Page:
Ranking The Best Bond Movies: Part 2 (#15-#11)
11) 1987’s The Living Daylights
Timothy Dalton plays Bond as more of a brutish, morally ambiguous man than his predecessors. He’s still capable of the occasional feat of strength, but in general, he’s subject to the same limitations the rest of us are. He’s almost entirely without humor, and he rocks the serious eyes far too often. In 1987, however, he was exactly what the Bond franchise needed.
Whether you’re a fan of Roger Moore or not, his era needed to end, and what the series needed more than anything else was a serious tone. Bond needed to turn back into more of a fighter than a superhero, and The Living Daylights offers him that opportunity. The film opens with a fast-paced, well-designed paintball match that suddenly gets real serious, and it continues with a chess match of double crosses between two Soviet Generals, an American arms dealer and Bond. There’s political intrigue, a beautiful cellist and even Afghan freedom fighters.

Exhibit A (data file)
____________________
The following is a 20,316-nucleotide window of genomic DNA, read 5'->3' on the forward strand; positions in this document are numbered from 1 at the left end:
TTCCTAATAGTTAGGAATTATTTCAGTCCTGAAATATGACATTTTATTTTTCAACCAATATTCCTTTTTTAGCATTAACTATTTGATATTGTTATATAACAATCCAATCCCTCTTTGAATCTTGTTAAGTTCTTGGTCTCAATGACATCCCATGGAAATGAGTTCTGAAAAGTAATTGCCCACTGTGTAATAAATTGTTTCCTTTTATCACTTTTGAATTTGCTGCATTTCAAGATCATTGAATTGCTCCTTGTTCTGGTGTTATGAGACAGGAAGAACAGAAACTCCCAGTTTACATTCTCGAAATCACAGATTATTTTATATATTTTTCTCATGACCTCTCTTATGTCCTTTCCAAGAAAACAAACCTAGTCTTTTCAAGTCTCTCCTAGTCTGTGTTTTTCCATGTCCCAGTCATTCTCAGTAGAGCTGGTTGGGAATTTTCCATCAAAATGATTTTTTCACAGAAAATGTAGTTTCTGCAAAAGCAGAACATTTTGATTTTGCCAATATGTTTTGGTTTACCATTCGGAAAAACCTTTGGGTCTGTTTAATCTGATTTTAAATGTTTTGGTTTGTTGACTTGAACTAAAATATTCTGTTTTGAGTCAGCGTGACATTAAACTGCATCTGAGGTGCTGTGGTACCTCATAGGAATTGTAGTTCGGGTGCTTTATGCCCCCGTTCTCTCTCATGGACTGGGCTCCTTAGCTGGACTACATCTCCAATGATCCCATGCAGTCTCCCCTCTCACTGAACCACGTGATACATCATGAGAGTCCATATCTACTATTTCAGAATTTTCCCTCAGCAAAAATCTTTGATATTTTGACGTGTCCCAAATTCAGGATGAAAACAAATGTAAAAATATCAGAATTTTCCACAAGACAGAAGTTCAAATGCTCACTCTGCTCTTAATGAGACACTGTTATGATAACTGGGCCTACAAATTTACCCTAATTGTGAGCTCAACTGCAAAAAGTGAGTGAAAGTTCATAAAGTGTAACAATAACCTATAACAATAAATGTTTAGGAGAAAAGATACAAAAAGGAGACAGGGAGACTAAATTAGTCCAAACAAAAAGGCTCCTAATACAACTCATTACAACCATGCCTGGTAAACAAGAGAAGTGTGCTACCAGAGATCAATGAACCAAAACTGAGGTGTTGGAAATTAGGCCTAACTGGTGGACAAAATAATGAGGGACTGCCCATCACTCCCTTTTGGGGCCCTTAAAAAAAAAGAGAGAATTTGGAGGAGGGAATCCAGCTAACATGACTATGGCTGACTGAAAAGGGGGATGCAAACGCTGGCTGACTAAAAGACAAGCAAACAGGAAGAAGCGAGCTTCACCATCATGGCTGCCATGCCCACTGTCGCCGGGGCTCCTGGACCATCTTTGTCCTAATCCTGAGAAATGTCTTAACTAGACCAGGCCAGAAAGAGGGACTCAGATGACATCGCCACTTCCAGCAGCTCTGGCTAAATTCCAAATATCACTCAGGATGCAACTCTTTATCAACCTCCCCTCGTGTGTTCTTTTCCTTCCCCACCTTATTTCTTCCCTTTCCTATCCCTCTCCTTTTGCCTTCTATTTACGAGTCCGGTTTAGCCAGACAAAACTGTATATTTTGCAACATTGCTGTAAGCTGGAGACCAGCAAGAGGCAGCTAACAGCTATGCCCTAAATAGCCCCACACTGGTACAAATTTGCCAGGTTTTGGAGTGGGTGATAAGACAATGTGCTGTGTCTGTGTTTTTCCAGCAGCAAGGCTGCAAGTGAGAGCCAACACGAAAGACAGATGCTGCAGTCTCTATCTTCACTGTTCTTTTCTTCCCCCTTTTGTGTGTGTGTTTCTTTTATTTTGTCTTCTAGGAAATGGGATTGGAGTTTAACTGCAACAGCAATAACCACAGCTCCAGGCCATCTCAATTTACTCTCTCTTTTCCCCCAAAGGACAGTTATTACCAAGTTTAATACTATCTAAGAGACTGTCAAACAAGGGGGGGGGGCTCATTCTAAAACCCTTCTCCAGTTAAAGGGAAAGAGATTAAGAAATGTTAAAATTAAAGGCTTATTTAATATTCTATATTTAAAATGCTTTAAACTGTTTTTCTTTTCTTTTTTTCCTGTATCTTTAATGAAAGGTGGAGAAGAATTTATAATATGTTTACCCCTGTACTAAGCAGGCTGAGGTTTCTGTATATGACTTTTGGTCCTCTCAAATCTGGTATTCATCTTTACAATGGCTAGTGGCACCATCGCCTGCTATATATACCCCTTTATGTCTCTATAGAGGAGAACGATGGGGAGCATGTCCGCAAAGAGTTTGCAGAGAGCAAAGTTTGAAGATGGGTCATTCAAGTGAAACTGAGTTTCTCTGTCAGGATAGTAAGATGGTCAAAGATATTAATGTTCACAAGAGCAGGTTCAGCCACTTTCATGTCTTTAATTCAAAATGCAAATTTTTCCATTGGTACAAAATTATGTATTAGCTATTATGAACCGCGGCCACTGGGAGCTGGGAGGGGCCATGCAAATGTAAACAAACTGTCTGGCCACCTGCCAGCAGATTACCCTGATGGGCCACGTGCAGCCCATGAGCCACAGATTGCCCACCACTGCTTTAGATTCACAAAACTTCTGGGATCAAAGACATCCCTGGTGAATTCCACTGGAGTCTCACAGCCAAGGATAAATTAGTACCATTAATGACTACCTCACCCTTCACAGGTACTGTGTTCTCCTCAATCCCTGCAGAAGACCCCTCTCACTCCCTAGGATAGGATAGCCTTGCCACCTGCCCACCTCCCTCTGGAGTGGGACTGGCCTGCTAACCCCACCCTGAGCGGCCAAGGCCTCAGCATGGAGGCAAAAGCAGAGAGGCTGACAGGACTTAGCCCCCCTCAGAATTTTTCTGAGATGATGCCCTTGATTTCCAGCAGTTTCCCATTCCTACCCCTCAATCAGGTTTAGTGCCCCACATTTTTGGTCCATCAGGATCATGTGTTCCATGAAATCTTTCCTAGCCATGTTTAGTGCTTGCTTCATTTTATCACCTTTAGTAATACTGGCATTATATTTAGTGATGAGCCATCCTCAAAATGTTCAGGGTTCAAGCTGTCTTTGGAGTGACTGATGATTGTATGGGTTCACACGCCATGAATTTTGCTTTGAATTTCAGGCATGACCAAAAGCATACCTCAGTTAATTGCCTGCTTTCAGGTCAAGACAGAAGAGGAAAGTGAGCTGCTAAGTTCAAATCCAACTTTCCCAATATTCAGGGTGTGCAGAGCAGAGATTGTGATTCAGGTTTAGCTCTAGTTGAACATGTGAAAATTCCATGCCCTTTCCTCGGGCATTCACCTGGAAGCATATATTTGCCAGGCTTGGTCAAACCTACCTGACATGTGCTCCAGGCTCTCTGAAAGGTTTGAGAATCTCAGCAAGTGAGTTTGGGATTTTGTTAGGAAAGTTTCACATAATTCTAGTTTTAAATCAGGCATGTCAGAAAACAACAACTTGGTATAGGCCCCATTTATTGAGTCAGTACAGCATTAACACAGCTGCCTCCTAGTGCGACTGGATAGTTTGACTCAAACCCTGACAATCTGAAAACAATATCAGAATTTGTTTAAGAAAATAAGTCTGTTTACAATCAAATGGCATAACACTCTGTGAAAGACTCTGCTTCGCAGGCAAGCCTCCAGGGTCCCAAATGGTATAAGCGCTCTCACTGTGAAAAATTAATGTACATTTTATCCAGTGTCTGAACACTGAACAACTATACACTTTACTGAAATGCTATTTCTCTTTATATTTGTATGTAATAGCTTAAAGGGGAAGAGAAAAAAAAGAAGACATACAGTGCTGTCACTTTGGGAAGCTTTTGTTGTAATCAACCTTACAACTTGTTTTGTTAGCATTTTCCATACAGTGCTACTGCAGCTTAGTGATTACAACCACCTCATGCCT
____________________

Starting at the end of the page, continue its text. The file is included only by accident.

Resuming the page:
Some of the fights are among the best ever shot in the Bond canon. People’s faces get burned, pots filled with scolding water are thrown, and it actually takes multiple punches to knock people out. It’s such a nice change-up. In addition, Caroline Bliss’ Miss Moneypenny is also smoking hot, and the henchmen Necros is among the most menacing and competent we’ve ever seen.
I get why casual fans aren’t overly excited about Dalton, but The Living Daylights is actually pretty damn good.
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